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Members of the Nevada Assembly applaud during the first day of the 80th Legislative session on Feb. 4, 2019 (David Calvert/The Nevada Independent)

The outcome of an extensive effort to update Nevada’s 52-year-old funding formula is looking increasingly uncertain as the bill has not crossed major hurdles with less than 30 hours left in the session.

Asked Sunday if the funding formula bill SB543 would survive after passing the Senate on an 18-3 vote, Senate Majority Leader Nicole Cannizzaro said she couldn’t comment on the situation. Gov. Steve Sisoak’s office also declined to comment on the record. Senate Finance Chair Joyce Woodhouse and bill sponsor Sen. Mo Denis said they’re working on it.

“We’ve known that there’s some concerns that folks have so we’re trying to adjust those. That stuff just kind of bubbles up at the end,” Denis said. “It’s over in the Assembly so we can’t control everything that goes on over there, but we’ve kept everyone in the loop as to what’s going on and I think people — the more that they read it and understand it, they understand it’s a good bill.”

Sources say Assembly members are concerned about the “maintenance of effort” provision in the bill, which specifies that the governor must propose in his or her budget an increase in the general fund contribution to education that keeps up with both enrollment growth and inflation, or is proportional to the overall growth in the economy — whichever is greater. The bill includes an exception for economic downturns.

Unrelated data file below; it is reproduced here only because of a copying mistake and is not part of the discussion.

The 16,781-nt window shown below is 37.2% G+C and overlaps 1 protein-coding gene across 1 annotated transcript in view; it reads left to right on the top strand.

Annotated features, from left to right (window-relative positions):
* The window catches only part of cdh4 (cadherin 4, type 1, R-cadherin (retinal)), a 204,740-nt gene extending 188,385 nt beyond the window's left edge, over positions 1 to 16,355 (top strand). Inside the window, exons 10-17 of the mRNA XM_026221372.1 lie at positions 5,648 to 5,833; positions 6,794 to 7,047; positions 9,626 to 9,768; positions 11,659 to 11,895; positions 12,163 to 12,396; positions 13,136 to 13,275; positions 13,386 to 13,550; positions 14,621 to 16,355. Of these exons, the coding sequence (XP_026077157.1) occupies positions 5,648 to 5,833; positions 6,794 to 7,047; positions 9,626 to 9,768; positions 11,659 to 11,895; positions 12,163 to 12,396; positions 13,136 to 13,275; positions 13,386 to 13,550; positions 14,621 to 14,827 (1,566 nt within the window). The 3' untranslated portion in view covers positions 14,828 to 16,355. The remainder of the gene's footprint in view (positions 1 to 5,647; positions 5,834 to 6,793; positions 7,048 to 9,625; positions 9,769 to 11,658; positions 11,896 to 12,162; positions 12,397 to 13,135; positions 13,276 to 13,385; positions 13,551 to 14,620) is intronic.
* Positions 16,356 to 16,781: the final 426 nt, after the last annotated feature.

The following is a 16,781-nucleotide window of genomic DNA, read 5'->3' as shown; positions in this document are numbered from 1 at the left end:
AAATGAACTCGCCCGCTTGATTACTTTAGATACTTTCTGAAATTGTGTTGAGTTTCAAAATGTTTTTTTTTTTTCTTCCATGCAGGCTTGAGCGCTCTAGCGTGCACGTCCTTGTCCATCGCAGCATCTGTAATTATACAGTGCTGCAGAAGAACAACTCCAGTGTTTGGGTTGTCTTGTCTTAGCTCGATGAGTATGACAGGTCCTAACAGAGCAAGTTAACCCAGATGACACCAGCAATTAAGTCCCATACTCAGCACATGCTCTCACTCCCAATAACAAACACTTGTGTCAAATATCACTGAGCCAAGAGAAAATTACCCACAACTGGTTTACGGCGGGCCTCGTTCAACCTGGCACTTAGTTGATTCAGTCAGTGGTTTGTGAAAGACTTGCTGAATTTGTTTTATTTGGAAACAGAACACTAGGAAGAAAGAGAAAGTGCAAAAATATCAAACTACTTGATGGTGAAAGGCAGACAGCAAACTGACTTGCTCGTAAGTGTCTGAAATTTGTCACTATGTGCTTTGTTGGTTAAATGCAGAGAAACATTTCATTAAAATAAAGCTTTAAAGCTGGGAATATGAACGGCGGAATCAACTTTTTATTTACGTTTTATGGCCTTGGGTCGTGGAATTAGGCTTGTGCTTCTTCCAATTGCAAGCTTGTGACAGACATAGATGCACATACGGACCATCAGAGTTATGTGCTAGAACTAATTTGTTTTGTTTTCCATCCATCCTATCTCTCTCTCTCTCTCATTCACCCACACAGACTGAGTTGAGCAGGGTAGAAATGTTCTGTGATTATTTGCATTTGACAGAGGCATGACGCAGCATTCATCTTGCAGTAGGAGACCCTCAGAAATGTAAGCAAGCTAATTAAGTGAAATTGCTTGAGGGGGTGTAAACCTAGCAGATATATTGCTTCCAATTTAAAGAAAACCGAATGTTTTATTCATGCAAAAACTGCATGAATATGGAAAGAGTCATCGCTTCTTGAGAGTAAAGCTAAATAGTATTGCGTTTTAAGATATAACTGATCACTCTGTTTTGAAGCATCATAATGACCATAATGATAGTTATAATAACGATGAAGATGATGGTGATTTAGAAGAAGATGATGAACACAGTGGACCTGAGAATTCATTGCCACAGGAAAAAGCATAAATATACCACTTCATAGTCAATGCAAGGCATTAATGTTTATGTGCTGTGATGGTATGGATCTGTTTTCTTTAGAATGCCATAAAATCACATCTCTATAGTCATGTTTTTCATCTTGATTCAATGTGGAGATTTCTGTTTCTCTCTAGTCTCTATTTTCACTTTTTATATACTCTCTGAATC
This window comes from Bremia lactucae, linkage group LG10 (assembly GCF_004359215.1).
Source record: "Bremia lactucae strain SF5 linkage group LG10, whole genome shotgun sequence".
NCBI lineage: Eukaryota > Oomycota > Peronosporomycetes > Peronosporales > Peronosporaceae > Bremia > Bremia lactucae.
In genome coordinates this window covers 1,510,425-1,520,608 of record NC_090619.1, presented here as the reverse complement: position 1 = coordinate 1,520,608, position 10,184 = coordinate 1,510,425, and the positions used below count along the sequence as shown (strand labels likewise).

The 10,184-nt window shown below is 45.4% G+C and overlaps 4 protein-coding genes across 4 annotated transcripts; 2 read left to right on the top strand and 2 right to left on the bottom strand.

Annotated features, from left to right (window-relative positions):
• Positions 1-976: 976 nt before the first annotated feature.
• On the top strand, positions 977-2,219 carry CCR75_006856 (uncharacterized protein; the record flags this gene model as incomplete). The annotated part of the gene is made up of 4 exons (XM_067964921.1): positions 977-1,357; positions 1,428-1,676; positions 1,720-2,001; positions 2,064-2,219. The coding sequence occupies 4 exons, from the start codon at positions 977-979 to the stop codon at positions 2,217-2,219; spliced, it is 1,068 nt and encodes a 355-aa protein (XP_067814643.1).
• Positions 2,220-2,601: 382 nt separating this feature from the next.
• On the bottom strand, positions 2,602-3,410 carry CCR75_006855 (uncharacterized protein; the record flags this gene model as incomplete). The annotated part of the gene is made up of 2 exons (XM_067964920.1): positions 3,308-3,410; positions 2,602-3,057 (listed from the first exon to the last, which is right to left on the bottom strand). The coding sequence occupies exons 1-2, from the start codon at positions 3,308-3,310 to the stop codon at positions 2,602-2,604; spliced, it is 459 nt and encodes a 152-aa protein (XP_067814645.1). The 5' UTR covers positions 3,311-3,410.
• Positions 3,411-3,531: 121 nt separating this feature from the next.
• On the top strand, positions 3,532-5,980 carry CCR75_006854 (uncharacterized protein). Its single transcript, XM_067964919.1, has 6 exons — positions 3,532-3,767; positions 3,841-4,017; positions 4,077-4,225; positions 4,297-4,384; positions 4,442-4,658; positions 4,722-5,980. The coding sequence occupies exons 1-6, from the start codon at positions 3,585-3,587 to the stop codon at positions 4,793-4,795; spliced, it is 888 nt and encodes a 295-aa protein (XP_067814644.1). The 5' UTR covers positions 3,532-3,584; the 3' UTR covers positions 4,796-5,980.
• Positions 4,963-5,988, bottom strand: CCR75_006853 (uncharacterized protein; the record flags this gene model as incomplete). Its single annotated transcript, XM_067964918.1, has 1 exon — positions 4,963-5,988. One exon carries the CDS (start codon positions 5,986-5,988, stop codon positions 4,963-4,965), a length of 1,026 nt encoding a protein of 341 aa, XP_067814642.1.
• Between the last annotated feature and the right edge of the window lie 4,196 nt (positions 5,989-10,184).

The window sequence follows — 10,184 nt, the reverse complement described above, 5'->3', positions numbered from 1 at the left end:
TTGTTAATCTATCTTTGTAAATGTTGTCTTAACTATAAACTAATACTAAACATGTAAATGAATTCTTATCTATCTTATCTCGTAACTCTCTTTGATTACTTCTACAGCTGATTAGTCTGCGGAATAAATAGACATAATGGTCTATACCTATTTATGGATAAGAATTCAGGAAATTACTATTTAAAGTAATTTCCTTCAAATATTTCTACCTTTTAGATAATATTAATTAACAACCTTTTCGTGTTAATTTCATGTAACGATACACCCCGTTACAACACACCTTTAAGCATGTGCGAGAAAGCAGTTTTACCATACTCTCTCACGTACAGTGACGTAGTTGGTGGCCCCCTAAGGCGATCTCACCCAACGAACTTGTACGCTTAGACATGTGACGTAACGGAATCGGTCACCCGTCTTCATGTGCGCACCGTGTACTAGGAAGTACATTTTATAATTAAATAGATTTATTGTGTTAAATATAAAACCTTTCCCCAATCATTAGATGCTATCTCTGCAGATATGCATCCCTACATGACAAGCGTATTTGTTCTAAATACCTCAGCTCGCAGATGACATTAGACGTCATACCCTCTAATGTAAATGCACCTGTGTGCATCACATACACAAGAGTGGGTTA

Democratic Assembly Speaker Jason Frierson directed questions to Senate leadership.

“I know we’re in consultation with the Senate to see where they want to go and what we’re able to get accomplished and ultimately what the sponsors of the bill do with the bill,” he said. “We want to increase funding for public education in a way that I think is within our means and so we’re going to continue to have conversations about what is adequate and make sure it’s distributed in a way that doesn’t hurt kids throughout the state.”

Two weeks ago, Sisolak issued a statement applauding Denis for introducing the bold bill but did not commit to approving it as-is.

“Everyone can agree that we must take bold steps to improve our education system, and that must start with addressing a decades-old formula that no longer meets the needs of our state,” he said. “In the coming days, I look forward to working with the legislature to review this bill, with the goal of ultimately taking an important step toward much-needed structural education reform.”

The funding formula proposal, which was long in the works but only publicly unveiled late in the session, passed the Senate late last month with three Republican senators from rural districts in opposition. It is now languishing in the Assembly Ways and Means Committee, where it has yet to receive a committee vote. Frierson, asked when the bill would move, said that the Assembly is still working through all its bills with a little more than a day to go until the end of the session.

“When they’re ready to be heard, I think that’s when we’ll schedule them,” Frierson said.

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